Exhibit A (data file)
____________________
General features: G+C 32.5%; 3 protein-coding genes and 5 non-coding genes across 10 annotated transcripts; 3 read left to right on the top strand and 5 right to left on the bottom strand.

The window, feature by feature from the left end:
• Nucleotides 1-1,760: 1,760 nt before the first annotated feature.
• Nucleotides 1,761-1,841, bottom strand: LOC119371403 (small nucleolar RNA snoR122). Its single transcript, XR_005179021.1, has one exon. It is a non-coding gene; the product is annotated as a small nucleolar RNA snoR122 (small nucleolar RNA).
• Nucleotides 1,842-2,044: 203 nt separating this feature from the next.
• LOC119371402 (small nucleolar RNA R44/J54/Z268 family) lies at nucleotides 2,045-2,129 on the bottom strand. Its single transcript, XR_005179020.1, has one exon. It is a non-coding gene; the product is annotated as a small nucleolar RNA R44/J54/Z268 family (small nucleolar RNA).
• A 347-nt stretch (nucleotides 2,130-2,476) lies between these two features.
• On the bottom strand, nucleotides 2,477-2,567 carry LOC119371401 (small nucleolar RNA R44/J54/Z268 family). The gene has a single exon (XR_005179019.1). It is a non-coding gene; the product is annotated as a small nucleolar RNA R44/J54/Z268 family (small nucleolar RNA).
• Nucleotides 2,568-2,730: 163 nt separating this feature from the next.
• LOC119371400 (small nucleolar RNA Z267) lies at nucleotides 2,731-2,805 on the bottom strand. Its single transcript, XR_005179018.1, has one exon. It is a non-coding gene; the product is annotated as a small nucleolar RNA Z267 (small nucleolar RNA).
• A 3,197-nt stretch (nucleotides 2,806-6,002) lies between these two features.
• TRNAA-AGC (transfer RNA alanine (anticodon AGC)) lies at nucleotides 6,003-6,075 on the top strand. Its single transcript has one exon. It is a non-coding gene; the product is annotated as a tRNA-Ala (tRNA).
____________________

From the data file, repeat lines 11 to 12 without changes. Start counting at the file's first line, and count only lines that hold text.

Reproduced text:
• A 3,197-nt stretch (nucleotides 2,806-6,002) lies between these two features.
• TRNAA-AGC (transfer RNA alanine (anticodon AGC)) lies at nucleotides 6,003-6,075 on the top strand. Its single transcript has one exon. It is a non-coding gene; the product is annotated as a tRNA-Ala (tRNA).